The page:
BIOPSYCHOLOGY notes

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BIOPSYCHOLOGY
Everything that is psychological is
simultaneously biological.
Nervous system, endocrine system,
genetics and prenatal environment
DIVISIONS OF THE NERVOUS SYSTEM
• Central nervous system
• Peripheral nervous system
DIVISIONS OF THE NERVOUS SYSTEM
• Somatic nervous system
• Autonomic nervous system
DIVISIONS OF THE NERVOUS SYSTEM
• Sympathetic nervous
system
• Parasympathetic nervous
system
• Think: “para-”
chute as it slows
you down.
Nervous System
• Steps of the neural chain
Neuron Terms to Know
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Dendrites
Axon
Myelin sheath
Axon terminal
Vesicles
Synapse
Neurons: the cells that make up the nerves
Part
Definition
Function
A. dendrites
Bushy fibers of one end of the
neuron that receive information
Are stimulated into activity by
neurotransmitters
B. axon
Pass the information through the
cell from the dendrites
C. myelin
sheath
Layer of fatty tissue that insulates
the axon of some neurons
The path of the electrical
impulse (action potential) thru
neuron
Speeds the electrical impulse
down the axon; degenerated
by multiple sclerosis
D. axon
terminal
The end of the neuron
E. synapse
F. vesicles
Upon stimulation it released
neurotransmitters into the
synapse or takes them back up
(reuptake)
The tiny gap between dendrites and The space btw where the
axon terminals
neurotransmitters move from
axon terminal to dendrites
Tiny, near spherical packets within Stores the NT until the action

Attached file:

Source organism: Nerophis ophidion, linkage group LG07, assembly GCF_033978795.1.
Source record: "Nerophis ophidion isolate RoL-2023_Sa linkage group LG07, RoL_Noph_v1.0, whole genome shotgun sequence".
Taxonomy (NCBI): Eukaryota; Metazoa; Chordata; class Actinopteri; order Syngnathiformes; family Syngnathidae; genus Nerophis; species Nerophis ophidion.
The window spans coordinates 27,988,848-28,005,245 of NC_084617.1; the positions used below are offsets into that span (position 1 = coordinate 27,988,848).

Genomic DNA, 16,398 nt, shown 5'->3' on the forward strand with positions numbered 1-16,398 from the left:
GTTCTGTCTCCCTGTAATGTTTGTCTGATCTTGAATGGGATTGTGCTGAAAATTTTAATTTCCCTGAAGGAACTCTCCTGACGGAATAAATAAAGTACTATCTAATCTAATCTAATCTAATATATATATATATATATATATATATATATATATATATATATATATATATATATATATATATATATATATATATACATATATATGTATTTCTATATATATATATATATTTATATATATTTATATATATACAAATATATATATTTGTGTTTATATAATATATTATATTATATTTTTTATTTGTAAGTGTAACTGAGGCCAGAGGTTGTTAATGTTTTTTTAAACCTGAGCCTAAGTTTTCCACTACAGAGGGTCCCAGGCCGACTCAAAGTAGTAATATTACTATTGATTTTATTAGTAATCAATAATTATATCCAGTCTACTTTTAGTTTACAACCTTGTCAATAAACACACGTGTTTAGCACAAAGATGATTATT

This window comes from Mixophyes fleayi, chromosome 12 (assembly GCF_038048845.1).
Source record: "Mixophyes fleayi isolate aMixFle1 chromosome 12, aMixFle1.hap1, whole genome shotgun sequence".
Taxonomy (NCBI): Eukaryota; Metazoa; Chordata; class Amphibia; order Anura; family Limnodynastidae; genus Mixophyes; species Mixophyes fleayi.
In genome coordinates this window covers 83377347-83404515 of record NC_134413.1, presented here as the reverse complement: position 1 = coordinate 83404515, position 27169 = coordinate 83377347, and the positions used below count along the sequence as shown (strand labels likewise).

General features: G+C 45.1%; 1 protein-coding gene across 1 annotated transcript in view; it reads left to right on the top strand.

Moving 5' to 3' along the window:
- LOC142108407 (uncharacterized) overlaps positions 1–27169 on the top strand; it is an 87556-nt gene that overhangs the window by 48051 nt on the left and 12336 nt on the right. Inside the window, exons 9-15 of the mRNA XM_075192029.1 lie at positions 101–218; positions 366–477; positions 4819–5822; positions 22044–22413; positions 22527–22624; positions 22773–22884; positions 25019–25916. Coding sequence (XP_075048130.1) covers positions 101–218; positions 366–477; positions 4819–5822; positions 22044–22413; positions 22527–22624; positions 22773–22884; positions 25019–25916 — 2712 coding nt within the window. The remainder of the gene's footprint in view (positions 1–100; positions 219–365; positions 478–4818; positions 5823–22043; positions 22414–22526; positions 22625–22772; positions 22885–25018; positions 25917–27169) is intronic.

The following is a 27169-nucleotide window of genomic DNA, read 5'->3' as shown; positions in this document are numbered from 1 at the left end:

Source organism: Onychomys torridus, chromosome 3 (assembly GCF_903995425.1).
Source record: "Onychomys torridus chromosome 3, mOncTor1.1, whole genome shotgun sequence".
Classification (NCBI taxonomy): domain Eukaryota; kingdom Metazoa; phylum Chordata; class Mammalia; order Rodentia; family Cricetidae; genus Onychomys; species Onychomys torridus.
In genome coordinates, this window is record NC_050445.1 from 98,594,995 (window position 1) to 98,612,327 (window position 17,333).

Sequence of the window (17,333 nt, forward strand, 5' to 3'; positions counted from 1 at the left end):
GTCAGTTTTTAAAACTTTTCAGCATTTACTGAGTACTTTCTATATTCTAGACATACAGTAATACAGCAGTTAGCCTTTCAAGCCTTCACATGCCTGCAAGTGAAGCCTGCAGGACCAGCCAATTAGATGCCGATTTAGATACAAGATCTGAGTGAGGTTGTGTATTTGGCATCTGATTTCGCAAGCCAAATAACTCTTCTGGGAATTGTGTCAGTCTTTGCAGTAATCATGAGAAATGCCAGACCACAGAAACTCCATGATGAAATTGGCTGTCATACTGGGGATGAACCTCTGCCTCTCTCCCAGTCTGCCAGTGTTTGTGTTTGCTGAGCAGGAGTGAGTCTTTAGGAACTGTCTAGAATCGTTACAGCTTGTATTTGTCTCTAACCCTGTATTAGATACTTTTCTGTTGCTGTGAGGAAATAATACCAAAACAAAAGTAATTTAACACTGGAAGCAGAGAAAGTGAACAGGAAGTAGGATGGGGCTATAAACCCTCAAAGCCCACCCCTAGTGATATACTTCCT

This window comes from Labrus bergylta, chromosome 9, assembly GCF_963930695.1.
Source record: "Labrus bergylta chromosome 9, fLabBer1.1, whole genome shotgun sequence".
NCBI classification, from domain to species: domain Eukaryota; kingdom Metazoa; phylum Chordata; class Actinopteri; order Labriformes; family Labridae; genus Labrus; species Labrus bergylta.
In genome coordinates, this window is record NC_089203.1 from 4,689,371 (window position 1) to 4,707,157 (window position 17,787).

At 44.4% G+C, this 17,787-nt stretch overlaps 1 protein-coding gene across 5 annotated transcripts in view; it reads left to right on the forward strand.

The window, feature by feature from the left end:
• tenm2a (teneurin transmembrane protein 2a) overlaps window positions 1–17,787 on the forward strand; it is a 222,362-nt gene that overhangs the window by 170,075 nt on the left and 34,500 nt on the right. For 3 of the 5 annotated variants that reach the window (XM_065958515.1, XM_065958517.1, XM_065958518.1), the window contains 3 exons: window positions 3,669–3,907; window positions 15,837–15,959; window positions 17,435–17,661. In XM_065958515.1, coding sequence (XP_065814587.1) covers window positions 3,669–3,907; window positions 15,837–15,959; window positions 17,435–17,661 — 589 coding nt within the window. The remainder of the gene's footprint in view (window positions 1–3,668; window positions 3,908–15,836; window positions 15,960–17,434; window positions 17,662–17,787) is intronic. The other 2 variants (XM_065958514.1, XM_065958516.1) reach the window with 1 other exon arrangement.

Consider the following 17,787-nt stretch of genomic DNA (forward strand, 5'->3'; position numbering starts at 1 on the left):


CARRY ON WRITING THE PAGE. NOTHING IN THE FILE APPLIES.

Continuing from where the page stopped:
the axon terminal that contain high potential triggers its release
concentrations of neurotransmitters into the synapse
Types of Neurons
• Sensory neurons
(Afferent neurons)
• Motor neurons
(Efferent neurons)
Types of Neurons
• Interneurons
Types of Neurons
• Sensory (afferent) vs.
Motor (efferent) neurons:
• Sensory/afferent neurons
take messages away from
sensory organs to the
brain.
• Motor/efferent neurons
take messages from the
brain to the muscles
resulting in motor tasks.
• Interneurons: central
nervous system neurons
that internally
communicate and
intervene between the
sensory inputs and
motor outputs. We
have billions and
billions of these.
GLIAL CELLS
• https://faculty.washington.edu/chudler/glia.ht
ml
• They are not considered neurons because
they don’t have an action potential, but they
do a lot of necessary work that supports
neuron functioning.
Neural communication in the cell
• Neurons are either excited or inhibited and it
is “all or nothing”…most votes wins!
Neural communication in the cell
• When “excited” an
electrical impulse called
an action potential
travels down the axon
and it is propagated by
the opening and closing
of sodium and
potassium “gates.”
Neural communication between cells
• A synapse (gap) exists
between an axon and a
neighboring dendrite.
When stimulated the
axon terminal will
release
neurotransmitters into
the synapse wear they
will travel to excite the
next neuron.
Neurotransmitters
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Endorphins
Norepinephrine
Epinephrine
Serotonin
Dopamine
GABA
Acetylcholine (ACH)
Glutamate
Neurotransmitters
Neurotransmitter
Function
Norepinephrine
Helps control alertness and arousal; compliments adrenalin. Some
anti-depressant medications target norepinephrine
Epinephrine